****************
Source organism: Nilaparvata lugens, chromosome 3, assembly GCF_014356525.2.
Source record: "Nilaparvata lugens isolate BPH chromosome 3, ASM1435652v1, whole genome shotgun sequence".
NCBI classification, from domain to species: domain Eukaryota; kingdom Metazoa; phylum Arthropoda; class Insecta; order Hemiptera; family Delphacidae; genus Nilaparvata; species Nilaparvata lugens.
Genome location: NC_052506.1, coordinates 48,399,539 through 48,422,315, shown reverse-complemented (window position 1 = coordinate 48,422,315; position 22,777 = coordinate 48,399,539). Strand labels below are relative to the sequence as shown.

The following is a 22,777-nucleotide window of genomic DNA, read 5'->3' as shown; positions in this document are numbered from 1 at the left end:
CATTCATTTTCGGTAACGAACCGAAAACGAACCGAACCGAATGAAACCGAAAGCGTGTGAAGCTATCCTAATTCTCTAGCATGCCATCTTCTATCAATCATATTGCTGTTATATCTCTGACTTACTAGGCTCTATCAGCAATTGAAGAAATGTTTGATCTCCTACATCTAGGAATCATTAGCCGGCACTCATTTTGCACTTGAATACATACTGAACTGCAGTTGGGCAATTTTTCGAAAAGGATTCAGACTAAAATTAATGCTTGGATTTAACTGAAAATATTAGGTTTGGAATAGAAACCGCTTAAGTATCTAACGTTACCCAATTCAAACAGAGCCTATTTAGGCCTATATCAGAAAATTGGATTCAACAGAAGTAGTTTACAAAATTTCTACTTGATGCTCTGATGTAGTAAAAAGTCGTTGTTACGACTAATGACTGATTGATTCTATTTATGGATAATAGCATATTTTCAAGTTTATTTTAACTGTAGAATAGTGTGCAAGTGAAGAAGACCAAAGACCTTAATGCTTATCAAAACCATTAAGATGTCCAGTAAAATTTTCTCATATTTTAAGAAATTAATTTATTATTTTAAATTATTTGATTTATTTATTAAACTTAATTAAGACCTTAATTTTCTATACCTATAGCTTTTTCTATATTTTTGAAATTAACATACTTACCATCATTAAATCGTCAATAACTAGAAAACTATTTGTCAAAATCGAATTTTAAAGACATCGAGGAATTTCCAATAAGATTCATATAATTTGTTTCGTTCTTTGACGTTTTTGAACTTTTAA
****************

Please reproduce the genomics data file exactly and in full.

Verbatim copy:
Source organism: Nilaparvata lugens, chromosome 3, assembly GCF_014356525.2.
Source record: "Nilaparvata lugens isolate BPH chromosome 3, ASM1435652v1, whole genome shotgun sequence".
NCBI classification, from domain to species: domain Eukaryota; kingdom Metazoa; phylum Arthropoda; class Insecta; order Hemiptera; family Delphacidae; genus Nilaparvata; species Nilaparvata lugens.
Genome location: NC_052506.1, coordinates 48,399,539 through 48,422,315, shown reverse-complemented (window position 1 = coordinate 48,422,315; position 22,777 = coordinate 48,399,539). Strand labels below are relative to the sequence as shown.

The following is a 22,777-nucleotide window of genomic DNA, read 5'->3' as shown; positions in this document are numbered from 1 at the left end:
CATTCATTTTCGGTAACGAACCGAAAACGAACCGAACCGAATGAAACCGAAAGCGTGTGAAGCTATCCTAATTCTCTAGCATGCCATCTTCTATCAATCATATTGCTGTTATATCTCTGACTTACTAGGCTCTATCAGCAATTGAAGAAATGTTTGATCTCCTACATCTAGGAATCATTAGCCGGCACTCATTTTGCACTTGAATACATACTGAACTGCAGTTGGGCAATTTTTCGAAAAGGATTCAGACTAAAATTAATGCTTGGATTTAACTGAAAATATTAGGTTTGGAATAGAAACCGCTTAAGTATCTAACGTTACCCAATTCAAACAGAGCCTATTTAGGCCTATATCAGAAAATTGGATTCAACAGAAGTAGTTTACAAAATTTCTACTTGATGCTCTGATGTAGTAAAAAGTCGTTGTTACGACTAATGACTGATTGATTCTATTTATGGATAATAGCATATTTTCAAGTTTATTTTAACTGTAGAATAGTGTGCAAGTGAAGAAGACCAAAGACCTTAATGCTTATCAAAACCATTAAGATGTCCAGTAAAATTTTCTCATATTTTAAGAAATTAATTTATTATTTTAAATTATTTGATTTATTTATTAAACTTAATTAAGACCTTAATTTTCTATACCTATAGCTTTTTCTATATTTTTGAAATTAACATACTTACCATCATTAAATCGTCAATAACTAGAAAACTATTTGTCAAAATCGAATTTTAAAGACATCGAGGAATTTCCAATAAGATTCATATAATTTGTTTCGTTCTTTGACGTTTTTGAACTTTTAA